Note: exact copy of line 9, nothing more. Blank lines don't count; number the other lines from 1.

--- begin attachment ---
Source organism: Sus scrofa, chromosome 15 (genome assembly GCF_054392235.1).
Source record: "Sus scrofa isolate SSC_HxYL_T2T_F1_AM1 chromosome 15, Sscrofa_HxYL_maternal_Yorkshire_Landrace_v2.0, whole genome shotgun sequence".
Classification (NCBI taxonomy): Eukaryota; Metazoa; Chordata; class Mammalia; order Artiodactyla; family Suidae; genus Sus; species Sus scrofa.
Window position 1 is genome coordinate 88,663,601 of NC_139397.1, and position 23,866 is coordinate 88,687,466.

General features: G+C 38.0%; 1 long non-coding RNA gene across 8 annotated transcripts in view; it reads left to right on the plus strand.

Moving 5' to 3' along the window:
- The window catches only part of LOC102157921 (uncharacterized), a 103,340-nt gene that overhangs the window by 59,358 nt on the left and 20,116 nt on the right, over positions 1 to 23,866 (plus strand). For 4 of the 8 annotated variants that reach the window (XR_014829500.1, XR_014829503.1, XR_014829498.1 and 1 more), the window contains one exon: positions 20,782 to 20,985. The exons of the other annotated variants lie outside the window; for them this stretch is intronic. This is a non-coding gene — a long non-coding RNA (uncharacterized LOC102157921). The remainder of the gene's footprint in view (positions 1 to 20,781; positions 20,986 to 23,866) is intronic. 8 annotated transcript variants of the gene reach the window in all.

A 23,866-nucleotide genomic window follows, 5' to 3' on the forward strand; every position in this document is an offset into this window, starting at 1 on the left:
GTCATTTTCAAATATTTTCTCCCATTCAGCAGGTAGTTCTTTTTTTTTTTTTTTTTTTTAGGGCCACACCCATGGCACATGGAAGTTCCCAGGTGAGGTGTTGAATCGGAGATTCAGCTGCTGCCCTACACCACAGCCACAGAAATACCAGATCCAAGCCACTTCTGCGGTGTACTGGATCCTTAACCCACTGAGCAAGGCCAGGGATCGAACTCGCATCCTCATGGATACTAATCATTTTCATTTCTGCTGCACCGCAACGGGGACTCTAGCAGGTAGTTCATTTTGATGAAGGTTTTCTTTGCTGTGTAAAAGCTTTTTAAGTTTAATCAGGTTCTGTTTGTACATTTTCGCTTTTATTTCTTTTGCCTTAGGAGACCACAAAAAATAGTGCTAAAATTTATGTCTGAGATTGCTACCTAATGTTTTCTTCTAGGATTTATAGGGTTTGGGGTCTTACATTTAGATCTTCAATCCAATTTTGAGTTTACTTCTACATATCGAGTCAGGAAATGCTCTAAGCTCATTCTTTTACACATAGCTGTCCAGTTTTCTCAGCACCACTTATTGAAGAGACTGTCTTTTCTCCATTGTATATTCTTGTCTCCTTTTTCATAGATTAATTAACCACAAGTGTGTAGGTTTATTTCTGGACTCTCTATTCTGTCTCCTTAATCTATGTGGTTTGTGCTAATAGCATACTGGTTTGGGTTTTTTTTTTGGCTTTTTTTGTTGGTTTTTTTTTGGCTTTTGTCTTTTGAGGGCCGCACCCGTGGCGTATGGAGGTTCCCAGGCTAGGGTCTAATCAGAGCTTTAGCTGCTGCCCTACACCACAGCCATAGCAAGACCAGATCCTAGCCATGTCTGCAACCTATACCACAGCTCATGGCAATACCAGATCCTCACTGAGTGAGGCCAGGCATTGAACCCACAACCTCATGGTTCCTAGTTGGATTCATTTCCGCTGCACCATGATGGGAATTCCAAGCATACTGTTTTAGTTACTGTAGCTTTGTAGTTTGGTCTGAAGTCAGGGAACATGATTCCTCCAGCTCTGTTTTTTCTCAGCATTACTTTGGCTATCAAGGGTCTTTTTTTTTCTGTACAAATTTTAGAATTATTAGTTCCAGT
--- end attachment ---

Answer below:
GTCATTTTCAAATATTTTCTCCCATTCAGCAGGTAGTTCTTTTTTTTTTTTTTTTTTTTAGGGCCACACCCATGGCACATGGAAGTTCCCAGGTGAGGTGTTGAATCGGAGATTCAGCTGCTGCCCTACACCACAGCCACAGAAATACCAGATCCAAGCCACTTCTGCGGTGTACTGGATCCTTAACCCACTGAGCAAGGCCAGGGATCGAACTCGCATCCTCATGGATACTAATCATTTTCATTTCTGCTGCACCGCAACGGGGACTCTAGCAGGTAGTTCATTTTGATGAAGGTTTTCTTTGCTGTGTAAAAGCTTTTTAAGTTTAATCAGGTTCTGTTTGTACATTTTCGCTTTTATTTCTTTTGCCTTAGGAGACCACAAAAAATAGTGCTAAAATTTATGTCTGAGATTGCTACCTAATGTTTTCTTCTAGGATTTATAGGGTTTGGGGTCTTACATTTAGATCTTCAATCCAATTTTGAGTTTACTTCTACATATCGAGTCAGGAAATGCTCTAAGCTCATTCTTTTACACATAGCTGTCCAGTTTTCTCAGCACCACTTATTGAAGAGACTGTCTTTTCTCCATTGTATATTCTTGTCTCCTTTTTCATAGATTAATTAACCACAAGTGTGTAGGTTTATTTCTGGACTCTCTATTCTGTCTCCTTAATCTATGTGGTTTGTGCTAATAGCATACTGGTTTGGGTTTTTTTTTTGGCTTTTTTTGTTGGTTTTTTTTTGGCTTTTGTCTTTTGAGGGCCGCACCCGTGGCGTATGGAGGTTCCCAGGCTAGGGTCTAATCAGAGCTTTAGCTGCTGCCCTACACCACAGCCATAGCAAGACCAGATCCTAGCCATGTCTGCAACCTATACCACAGCTCATGGCAATACCAGATCCTCACTGAGTGAGGCCAGGCATTGAACCCACAACCTCATGGTTCCTAGTTGGATTCATTTCCGCTGCACCATGATGGGAATTCCAAGCATACTGTTTTAGTTACTGTAGCTTTGTAGTTTGGTCTGAAGTCAGGGAACATGATTCCTCCAGCTCTGTTTTTTCTCAGCATTACTTTGGCTATCAAGGGTCTTTTTTTTTCTGTACAAATTTTAGAATTATTAGTTCCAGT